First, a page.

By the way, I planted four Prairiefire in my yard, they are beautiful flowering trees in the spring. Would never have dawned on me to plant them for critters, more like berries than apples.
     
  10. brokentines

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    Yes that is what Bish means. Bish had some great pics last year of crabapples and the deer tracks under them in the winter.
     
  11. thetreestandguy

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    Very good, I recall his post on that. I was thinking about planting some Honeycrisp for my own enjoyment but didn't think about the maintenance. I had a hard time finding time to hang stands this year, hard to see spending much time on apple tree work each year.
     
  12. brokentines

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    I have some honeycrisp in the basket on the counter as we speak. Hard to beat them. You could plant 3 or 4 honey crisp ,more for your enjoyment and plant the rest in crabs and pears for the deer's enjoyment, not that the deer wouldn't enjoy your honeycrisp.:D
    I'm planning on buying 8-12 of various crabs from morse nursery. They have some with larger fruit and later drops. I will shelter them in tree tubes. Actually that is what I asked for for Christmas this year.;)
     
  13. RIVERAT

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    IMO, It really doesn't matter, as long as you can find these qualities in a tree:

    1) Disease resistance.

    2) Trees with predominant late apple drop characteristics.

    3) Good annual crops. Crabs are typically better in this category.

    Several different varieties is in and of itself important for pollination and timed "buffet" factor. This is one of the more expensive ventures for habitat dudes, so try to get it right the first time and keep experimentation to a minimum. Plenty of good advice on this forum for that.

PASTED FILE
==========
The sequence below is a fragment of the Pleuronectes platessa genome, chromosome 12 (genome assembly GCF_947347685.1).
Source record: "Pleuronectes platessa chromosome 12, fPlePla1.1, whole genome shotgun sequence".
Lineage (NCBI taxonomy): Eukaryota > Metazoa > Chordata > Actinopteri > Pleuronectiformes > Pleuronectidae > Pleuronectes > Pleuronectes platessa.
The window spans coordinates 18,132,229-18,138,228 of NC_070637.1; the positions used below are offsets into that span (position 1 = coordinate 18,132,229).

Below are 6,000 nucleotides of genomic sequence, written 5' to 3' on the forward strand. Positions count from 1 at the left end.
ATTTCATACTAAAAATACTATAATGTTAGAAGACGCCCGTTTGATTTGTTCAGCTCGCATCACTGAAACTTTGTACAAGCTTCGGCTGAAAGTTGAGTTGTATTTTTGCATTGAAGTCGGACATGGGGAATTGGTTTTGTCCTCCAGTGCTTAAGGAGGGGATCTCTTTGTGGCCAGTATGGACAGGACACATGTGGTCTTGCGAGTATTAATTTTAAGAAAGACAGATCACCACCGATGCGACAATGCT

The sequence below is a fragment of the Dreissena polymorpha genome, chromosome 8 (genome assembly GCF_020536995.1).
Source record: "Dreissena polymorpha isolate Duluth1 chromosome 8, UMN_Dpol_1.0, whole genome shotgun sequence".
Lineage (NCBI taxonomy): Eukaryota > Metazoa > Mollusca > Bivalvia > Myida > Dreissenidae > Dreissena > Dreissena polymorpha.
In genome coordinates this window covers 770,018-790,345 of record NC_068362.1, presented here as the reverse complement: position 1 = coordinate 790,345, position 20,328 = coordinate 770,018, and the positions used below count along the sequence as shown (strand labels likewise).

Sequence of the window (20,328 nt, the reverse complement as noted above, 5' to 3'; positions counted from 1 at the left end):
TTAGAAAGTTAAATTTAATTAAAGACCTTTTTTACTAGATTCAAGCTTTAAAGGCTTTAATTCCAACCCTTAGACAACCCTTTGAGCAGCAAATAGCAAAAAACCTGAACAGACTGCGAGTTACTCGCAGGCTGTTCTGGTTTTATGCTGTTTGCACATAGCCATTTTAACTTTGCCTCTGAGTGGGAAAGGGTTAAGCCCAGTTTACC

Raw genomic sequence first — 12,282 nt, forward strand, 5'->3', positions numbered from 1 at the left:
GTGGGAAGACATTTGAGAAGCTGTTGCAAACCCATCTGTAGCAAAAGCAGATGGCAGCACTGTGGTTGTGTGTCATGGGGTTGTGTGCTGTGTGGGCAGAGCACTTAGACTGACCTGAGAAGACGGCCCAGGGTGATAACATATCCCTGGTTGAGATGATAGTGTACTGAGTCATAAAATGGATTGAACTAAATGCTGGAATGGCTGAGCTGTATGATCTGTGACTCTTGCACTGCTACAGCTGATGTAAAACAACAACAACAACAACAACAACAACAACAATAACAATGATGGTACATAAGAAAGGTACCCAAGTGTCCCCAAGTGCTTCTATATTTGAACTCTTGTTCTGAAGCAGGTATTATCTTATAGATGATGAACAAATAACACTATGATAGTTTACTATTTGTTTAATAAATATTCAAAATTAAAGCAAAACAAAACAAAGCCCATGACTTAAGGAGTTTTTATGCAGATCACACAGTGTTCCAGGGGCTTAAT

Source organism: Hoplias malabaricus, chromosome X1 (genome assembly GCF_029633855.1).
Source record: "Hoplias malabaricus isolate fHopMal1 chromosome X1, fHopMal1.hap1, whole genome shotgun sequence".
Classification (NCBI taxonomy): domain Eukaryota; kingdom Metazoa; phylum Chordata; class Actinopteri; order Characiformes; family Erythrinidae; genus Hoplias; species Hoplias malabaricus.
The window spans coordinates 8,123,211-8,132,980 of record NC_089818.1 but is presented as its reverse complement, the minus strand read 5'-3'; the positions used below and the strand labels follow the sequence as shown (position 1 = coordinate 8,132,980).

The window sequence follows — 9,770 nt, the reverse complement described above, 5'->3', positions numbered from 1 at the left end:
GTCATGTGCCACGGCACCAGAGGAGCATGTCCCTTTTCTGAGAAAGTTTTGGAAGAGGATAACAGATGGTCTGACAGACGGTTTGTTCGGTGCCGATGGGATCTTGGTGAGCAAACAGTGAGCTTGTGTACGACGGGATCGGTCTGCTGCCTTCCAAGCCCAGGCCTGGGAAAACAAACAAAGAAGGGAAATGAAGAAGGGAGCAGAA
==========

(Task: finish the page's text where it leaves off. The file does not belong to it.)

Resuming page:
14. BRAD BROOKS

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    If you decide to plant crabapple here are a few things to remember
    1. Don't plant to deep
    2. Apply natural mulch or old wood chips ( not pallet material ) This will hold moisture in the soil longer and help the new trees through dry spells. The proper depth 2 to 4 inches. Diameter of circle 24'' it seems big for small tree but what you are trying to do is promote roots to grow out away from the trunk. Don't pile mulch up against the tree.This promotes girdling roots and weak tree.
    3. Tree tubes or fencing on as many trees as you can afford. If the rabbits don't get them the deer will. Five foot works best.
    4. It's better to plant a few trees right and have sucess than to plant alot and have disaster.
     
  15. CrazyED

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    I did quite a bit of research before I planted my apples this is how I do it.
    1. Dig a hole the size of a bushell basket.
    2. 2 bags of manure + 2 bags top soil+ 1 cup watersorb.
    3. Mulch with 2-3 bags of pea gravel
    4. Fench with 60" welded wire I think we used 20' length. Fence is better than tree tubes. Its tough to prune tree to central leader inside a tube.
    5. Depending on rootstock tree should be staked.
    6. Staple 36 inches of aluminum window screen around base of tree to prevent girdling.

    I have a bunch of other handy links I will post tomorrow.